The other day I very much enjoyed watching two marvelous animated films on Criterion Channel: Kirikou and the Sorceress and Kirikou and the Men and Women. Both films are magical, artistic, deep creations, and I found them engaging and captivating. They involve a tiny boy, Kirikou, and his courageous fight against a sorceress and her fetishes on behalf of his people–even as said people are not always as gracious about his efforts as they should be. Highly recommended!
I mention this because, at some point in the second film, one of the village women comes to stay at Kirikou’s house. Kirikou’s mother invites her in, saying:
This caught my attention. Fonio? What is it? I had never heard of it, so my eyes were glued to the screen to see what it would look like. And here it was:
This looked exactly like something I would very much enjoy eating, so I quickly looked it up. Fonio turns out to be a West African grain, gluten-free and rich in protein and nutrients. It cooks very quickly and can be used similarly to quinoa, couscous, or rice. A restaurateur in Harlem wants to uplift Fonio and make it an exciting new grain option for Western palates, noting that, by contrast to quinoa (where the Western demand removed it from Andean tables), Fonio had been rejected as a food staple for quite a while in West Africa on behalf of Western options.
This is quite sad, because fonio is not only healthy, but delicious! I ordered a bag on Amazon; it’s quite economical, as in cooking it expands considerably. The fonio-to-water cooking ratio is 1:2, and you can add a teaspoon of oil and a little bit of salt (though it’s not really necessary, in our experience.) It comes out fluffy, kind of like couscous or quinoa, and has a very flavorful, nutty taste. I can see serving it with a variety of vegetable stews and learning more about West African cuisine. Give it a try and let me know what you think!
I was going to write a post about the latest Plata hearing, vaccines, and the sad stories that the Davis Vanguard has been uncovering (great journalistic job, guys!) but my heart is heavy, so we rallied our spirits by having family sushi-making night. I only wish we could share the tray with everyone we are in communication with, including families, currently incarcerated folks, formerly incarcerated folks, frontline health workers… after all ***this*** (insert expansive hand motion here) is over, perhaps we can all get together as a community for a potluck?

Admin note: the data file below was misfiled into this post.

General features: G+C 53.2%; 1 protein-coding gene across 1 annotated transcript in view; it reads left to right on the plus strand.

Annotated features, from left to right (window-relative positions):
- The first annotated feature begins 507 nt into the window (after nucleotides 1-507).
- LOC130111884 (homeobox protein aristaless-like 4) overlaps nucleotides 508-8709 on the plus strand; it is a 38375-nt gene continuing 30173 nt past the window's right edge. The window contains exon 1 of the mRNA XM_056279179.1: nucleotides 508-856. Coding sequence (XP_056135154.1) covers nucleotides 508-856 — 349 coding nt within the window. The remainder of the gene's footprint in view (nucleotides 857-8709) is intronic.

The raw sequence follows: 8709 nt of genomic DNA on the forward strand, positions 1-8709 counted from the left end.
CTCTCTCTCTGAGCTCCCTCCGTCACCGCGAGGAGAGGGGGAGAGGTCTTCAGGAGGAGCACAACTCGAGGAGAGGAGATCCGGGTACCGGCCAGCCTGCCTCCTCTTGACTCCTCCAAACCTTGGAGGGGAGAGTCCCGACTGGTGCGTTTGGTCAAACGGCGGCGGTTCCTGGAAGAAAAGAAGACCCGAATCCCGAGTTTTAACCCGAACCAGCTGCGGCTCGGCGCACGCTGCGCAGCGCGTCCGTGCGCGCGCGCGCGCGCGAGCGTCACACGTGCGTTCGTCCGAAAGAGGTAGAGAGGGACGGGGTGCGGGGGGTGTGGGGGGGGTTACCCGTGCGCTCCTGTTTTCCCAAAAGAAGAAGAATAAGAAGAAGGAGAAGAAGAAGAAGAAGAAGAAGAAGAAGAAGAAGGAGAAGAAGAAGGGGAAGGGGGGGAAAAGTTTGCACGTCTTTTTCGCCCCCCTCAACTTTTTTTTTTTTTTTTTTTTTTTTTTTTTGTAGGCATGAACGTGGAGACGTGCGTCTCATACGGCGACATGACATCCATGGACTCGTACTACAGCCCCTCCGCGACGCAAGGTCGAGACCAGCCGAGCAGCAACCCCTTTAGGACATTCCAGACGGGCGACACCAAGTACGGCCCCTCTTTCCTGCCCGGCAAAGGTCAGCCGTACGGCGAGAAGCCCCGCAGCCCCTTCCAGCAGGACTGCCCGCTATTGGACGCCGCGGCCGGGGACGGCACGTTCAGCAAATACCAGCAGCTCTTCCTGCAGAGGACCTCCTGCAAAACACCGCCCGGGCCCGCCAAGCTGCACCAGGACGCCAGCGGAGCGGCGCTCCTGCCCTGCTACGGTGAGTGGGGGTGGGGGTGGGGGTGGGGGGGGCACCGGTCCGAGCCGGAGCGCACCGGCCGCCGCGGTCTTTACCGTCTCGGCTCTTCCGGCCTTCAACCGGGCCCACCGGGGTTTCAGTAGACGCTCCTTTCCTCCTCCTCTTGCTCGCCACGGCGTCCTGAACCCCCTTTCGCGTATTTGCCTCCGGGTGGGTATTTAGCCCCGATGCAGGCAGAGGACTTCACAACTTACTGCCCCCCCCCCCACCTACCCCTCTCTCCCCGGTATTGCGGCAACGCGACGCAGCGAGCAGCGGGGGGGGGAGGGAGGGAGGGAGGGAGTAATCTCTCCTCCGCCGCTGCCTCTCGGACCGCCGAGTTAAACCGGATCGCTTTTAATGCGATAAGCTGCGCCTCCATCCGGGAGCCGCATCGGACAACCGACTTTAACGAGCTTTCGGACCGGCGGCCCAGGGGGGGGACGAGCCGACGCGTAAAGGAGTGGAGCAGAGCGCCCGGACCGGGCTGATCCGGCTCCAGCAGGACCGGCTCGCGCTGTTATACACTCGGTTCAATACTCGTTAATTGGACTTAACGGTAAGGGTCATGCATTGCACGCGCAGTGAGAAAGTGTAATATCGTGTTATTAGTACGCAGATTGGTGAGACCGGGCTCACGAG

Cook rice in instant pot or rice cooker. Get out of cooker, let cool to room temperature, then mix with mirin and furikake.
While rice is cooking, slice vegetables into very thin matchsticks. The butternut squash can be cut thinly and then baked until soft.
Place a bowl with tap water near the rice, veg, and sushi mat. Cover the sushi mat with a piece of saran wrap, then put a nori sheet on top. Moisten you hands in the water bowl; take a few big spoonfuls of rice and layer them, patting them down on the nori (1/4-inch thickness) and leaving about 2 inches at the end. Then, toward the beginning, place the vegetable sticks of your choice.
There are lots of tutorials on how to roll sushi–anyone will do. The lesson I learned was not to overfill. Use some water on a fingertip to seal.
Take your best knife, moisten it with tap water, and resolutely slice up the roll into little maki sushi (each about an inch long.) Sprinkle furikake or black sesame if desired. Enjoy!
In my continuing mission to introduce more greens into my breakfasts (previous attempts included lots of smoothie bowls) I came up with a wonderful solution that can be made ahead and provide convenient, protein- and nutrient-rich breakfasts for the whole week. Kuku Sabzi is a Persian dish of dense greens and herbs bound with egg. My version substitutes the egg with chickpea flour, plant milk, and olive oil, and incorporates lots of herbs and spices. You can make lots of variations, depending on the greens you have on hand. This version uses Stonehouse spice mixes, which I find incredibly useful.
8 big collard leaves